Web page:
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Be careful, or murals will be cultural rubbish

Update: December, 19/2018 - 09:00
Viet Nam News

At least seven villages and streets in Viet Nam have murals, including Phùng Hưng Street in Hà Nội. Murals have become popular in Hà Nội in recent years and making the streets more beautiful is a concern for residents and those in the fine arts circle.

Artist Lương Xuân Đoàn, deputy-head of the Việt Nam Fine Arts Association, shares his opinion about murals in Hà Nội.

Mural paintings have been in Hà Nội for a few years but now they have become more popular. In your opinion, what is a mural painting?

We drew political posters and slogans on walls when we were at war against the French and Americans. This shows that murals appeared in Hà Nội a long time ago, not recently. People accepted them. I think those paintings bring into play the national resistance.

However, this is quite different from current murals. One mural was initiated by South Korean artists in Tam Thanh Village in the central province of Quảng Nam. The project has continued in Phùng Hưng Street in Hà Nội. It is a new movement in the city.

What do you think about the movement?

The fine arts circle has never been that concerned with murals because there are too many streets to be painted. Many people simply think that murals help make public spaces in Hà Nội more beautiful. I know that not only every corner in the city has been painted but this movement has spilled into outskirts districts like Chương Mỹ and Đan Phượng.

The painters are all kinds of amateur and unqualified artists. This leads to murals of different quality across the city. There is a mural in locality featuring a copy of a painting by late artist Bùi Xuân Phái, with his signature. Does this mean to support fake and copied paintings? Plus, there are localities painted with the murals that are not suitable for the area. These unsuitable murals destroy the landscape of the locality.

Hà Nội is narrow thanks to the rapid development of buildings. So please don’t pollute quiet and beautiful streets with visual art.

In some localities, the local community spends their own money to hire artists to paint murals on blank walls and rubbish dumps. What do you think about this?

Visual art does not mean colour. I can’t imagine how Hà Nội would look if it was painted disorderly with various mixed colours and different subjects. At present, the mural movement is developing spontaneously. It not only beautifies Hà Nội but has also impacted the city’s architecture. We need to make the streets clean and green first.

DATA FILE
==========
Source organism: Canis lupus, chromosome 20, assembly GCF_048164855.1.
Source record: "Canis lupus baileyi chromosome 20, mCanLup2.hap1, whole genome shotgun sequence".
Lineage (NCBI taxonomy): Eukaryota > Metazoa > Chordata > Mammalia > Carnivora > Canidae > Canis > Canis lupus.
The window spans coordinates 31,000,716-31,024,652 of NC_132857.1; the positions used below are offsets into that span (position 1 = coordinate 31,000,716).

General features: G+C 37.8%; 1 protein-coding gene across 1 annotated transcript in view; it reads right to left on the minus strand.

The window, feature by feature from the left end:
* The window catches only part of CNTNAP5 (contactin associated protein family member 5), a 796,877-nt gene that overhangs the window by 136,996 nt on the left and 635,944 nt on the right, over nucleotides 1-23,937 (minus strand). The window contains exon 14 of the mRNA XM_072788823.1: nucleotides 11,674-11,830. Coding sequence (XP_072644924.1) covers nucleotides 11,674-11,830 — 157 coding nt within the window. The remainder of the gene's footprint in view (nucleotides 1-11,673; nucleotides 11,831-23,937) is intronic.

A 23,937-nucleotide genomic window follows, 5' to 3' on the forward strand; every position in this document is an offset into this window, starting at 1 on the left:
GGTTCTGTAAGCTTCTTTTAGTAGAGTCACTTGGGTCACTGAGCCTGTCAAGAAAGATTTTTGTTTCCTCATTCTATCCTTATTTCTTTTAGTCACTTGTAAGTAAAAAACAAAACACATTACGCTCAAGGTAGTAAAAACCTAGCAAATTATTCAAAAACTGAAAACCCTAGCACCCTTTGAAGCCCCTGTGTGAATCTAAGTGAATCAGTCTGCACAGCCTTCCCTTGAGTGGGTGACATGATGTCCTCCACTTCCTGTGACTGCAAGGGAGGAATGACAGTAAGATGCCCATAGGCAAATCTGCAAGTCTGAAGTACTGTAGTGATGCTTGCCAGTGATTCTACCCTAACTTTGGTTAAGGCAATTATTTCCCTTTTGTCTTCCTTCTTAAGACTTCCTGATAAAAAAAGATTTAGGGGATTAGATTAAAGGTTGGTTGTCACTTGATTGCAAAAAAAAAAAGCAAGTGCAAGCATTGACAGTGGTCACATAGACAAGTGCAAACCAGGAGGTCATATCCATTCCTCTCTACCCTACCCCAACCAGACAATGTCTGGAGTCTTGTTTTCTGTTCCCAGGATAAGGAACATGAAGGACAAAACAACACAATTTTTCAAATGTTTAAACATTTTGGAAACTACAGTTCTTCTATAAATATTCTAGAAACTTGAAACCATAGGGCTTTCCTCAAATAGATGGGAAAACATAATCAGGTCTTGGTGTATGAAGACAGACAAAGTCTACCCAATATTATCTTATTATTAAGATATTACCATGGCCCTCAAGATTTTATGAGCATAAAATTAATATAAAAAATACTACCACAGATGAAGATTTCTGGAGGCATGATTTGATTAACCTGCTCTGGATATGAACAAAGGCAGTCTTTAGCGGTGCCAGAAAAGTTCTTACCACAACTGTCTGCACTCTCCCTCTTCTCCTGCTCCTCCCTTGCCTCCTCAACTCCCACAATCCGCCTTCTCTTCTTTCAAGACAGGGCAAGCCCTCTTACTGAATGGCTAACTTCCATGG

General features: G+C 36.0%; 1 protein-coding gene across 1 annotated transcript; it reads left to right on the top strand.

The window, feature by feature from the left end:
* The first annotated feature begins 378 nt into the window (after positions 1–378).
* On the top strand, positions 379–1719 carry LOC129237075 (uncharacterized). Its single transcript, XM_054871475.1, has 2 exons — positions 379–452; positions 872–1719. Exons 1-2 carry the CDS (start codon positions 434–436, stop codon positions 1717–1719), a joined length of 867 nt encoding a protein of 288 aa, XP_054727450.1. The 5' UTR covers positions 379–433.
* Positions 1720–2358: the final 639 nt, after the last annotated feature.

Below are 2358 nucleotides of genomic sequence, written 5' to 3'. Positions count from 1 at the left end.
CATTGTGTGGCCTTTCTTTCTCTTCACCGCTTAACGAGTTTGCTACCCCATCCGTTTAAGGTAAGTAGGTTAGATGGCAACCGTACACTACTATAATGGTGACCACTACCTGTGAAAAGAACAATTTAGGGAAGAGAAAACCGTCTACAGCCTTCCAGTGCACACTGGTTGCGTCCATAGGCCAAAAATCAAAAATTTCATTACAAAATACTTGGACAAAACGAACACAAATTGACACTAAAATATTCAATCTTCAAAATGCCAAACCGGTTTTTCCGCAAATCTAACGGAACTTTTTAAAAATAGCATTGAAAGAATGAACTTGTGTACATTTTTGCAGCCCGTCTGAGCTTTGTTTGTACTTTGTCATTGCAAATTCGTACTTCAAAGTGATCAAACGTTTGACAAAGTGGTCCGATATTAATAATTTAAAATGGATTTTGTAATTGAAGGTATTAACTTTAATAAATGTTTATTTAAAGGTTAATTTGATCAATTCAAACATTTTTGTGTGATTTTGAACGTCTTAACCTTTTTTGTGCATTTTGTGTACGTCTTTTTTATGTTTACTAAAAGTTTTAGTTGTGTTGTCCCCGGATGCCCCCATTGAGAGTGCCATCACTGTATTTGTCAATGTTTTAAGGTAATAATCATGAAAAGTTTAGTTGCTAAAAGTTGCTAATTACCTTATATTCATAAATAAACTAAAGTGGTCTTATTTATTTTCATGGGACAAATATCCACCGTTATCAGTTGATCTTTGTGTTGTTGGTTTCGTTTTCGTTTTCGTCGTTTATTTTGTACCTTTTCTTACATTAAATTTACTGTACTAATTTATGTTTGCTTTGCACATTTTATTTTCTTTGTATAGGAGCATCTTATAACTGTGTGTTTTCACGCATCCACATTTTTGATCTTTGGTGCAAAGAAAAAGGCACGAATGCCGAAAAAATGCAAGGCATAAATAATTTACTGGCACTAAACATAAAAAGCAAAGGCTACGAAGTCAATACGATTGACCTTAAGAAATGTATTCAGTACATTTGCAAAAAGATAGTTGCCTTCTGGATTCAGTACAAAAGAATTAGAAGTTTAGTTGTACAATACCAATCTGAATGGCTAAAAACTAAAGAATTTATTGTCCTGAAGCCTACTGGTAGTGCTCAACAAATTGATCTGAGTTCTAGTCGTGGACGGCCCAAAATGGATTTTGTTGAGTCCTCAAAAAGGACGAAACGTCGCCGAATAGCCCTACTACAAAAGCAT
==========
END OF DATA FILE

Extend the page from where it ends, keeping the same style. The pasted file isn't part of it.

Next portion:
Hà Nội streets with green trees just need a pastel colour for walls to make people relax.

There are some good street paintings. Aren’t you being too critical?

Some good murals are in Phùng Hưng Street and the ceramic road along the Red River dyke in Hà Nội. I think we are in a trial phase and we should be careful about how we develop it. Some experts are still worried the ceramic road and the long colourful painting with different subjects is a visual impairment for traffic police. In the last few years, the ceramic road has become degraded. Some sections of the murals along the road are very ugly.

Phùng Hưng Street is also a trial. Artists didn’t paint directly on the walls in the street. We should not do something to damage the cultural space of Hà Nội. I don’t think I’m being conservative or critical but we need to respect our heritage which our ancestors handed down.

Vietnamese traditional village architecture is fading out amid rapid urbanisation. Change must happen but it should ensure harmony between new and old. In other countries, street art is also developing. But they are also careful with public works. They have a plan and spaces to develop street art.

A street artwork must be beautiful and suit the public space. We should stop to review and make a comprehensive appraisement to have effective management. If we are not careful, murals will be cultural rubbish. — VNS

 

 

 

 

 

 

 

 

 

 

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